Characterization of the novel IK complex and its role in the DNA damage response
- Defects in a plethora of cellular processes can lead to genomic instability in the cells, corresponding to activation of the DNA damage response (DDR). The scope of the diversity of these cellular processes is only beginning to be understood. We found that down-regulation of IK, inhibitor of K562, leads to activation of the DNA damage response and defects in gene expression. Previous works in B cells showed that the overexpression of IK abrogates the gamma-interferon induction of major histocompatibility (MHC) class II expression, suggesting that IK is a negative regulatior of MHC class II expression. Additionally, several large-scale mass spectrometry studies identified IK in pre-mRNA processing complexes along with other transcription cofactors. Through coimmunoprecipitation and mass-spectrometry, we identified two other interactors of IK that when down-regulated also lead to activation of the DNA damage response and defects in expression of many genes. Here we characterized this novel IK complex and its role in the DNA damage response. Components of the complex colocalize with RNA polymerase II foci, in agreement with a role of the complex in regulating gene expression. Interestingly, one of the components is phosphorylated by the central regulators of the DNA damage response, ATM/ATR, in response to a wide variety of DNA damaging agents, suggesting that the function of the complex is regulated by the DNA damage response and that this complex may play an important role in the DNA damage response. Altogether, the results presented highlight the integral relationship between processes involved in gene expression and genomic stability. These processes, such as transcription and pre-mRNA metabolism, occur on chromatin and pose a threat to genomic stability. However, they are necessary for life and for the expression of the gatekeepers of the genome. Hence, these processes must be tightly regulated to preserve genome integrity while at the same time allow gene expression to occur. Future studies will provide mechanistic details of the interface between these processes and genomic stability. An understanding of this interface may help elucidate potential mechanisms employed by precancerous lesions to become overt malignant tumors and perhaps lead to identification of novel therapeutic targets for blocking tumorigenesis.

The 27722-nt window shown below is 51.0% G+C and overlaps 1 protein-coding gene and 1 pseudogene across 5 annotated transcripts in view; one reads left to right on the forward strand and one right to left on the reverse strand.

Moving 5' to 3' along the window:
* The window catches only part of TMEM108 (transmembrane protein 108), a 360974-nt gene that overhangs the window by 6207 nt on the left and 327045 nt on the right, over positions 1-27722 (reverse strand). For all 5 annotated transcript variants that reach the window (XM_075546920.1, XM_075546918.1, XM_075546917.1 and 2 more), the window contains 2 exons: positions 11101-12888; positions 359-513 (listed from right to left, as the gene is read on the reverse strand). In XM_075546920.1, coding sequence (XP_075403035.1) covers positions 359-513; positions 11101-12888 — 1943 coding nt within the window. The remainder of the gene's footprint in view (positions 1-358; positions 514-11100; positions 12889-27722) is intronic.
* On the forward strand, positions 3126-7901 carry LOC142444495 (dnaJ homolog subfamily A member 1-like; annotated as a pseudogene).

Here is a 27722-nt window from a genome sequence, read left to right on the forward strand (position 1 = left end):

|Type of resource
|electronic; electronic resource; remote
|1 online resource.
|Guan, Anna Bao Zhen
|Stanford University, Department of Cancer Biology.
|Wysocka, Joanna, Ph. D
|Wysocka, Joanna, Ph. D
|Statement of responsibility
|Anna Bao Zhen Guan.
|Submitted to the Department of Cancer Biology.
|Ph.D. Stanford University 2011
- © 2011 by Anna Bao Zhen Guan
- This work is licensed under a Creative Commons Attribution Non Commercial 3.0 Unported license (CC BY-NC).
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